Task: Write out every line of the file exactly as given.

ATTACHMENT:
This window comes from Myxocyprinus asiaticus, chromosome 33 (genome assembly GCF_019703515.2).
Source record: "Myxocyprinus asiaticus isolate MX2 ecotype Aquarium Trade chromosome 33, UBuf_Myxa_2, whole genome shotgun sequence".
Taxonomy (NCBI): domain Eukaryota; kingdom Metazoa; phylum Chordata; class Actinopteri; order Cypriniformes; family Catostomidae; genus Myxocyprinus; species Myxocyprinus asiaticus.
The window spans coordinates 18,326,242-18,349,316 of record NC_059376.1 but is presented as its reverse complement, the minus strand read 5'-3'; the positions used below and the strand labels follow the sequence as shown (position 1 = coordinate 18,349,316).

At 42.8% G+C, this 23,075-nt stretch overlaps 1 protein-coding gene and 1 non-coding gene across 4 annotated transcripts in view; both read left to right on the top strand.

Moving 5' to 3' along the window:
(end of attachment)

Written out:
This window comes from Myxocyprinus asiaticus, chromosome 33 (genome assembly GCF_019703515.2).
Source record: "Myxocyprinus asiaticus isolate MX2 ecotype Aquarium Trade chromosome 33, UBuf_Myxa_2, whole genome shotgun sequence".
Taxonomy (NCBI): domain Eukaryota; kingdom Metazoa; phylum Chordata; class Actinopteri; order Cypriniformes; family Catostomidae; genus Myxocyprinus; species Myxocyprinus asiaticus.
The window spans coordinates 18,326,242-18,349,316 of record NC_059376.1 but is presented as its reverse complement, the minus strand read 5'-3'; the positions used below and the strand labels follow the sequence as shown (position 1 = coordinate 18,349,316).

At 42.8% G+C, this 23,075-nt stretch overlaps 1 protein-coding gene and 1 non-coding gene across 4 annotated transcripts in view; both read left to right on the top strand.

Moving 5' to 3' along the window: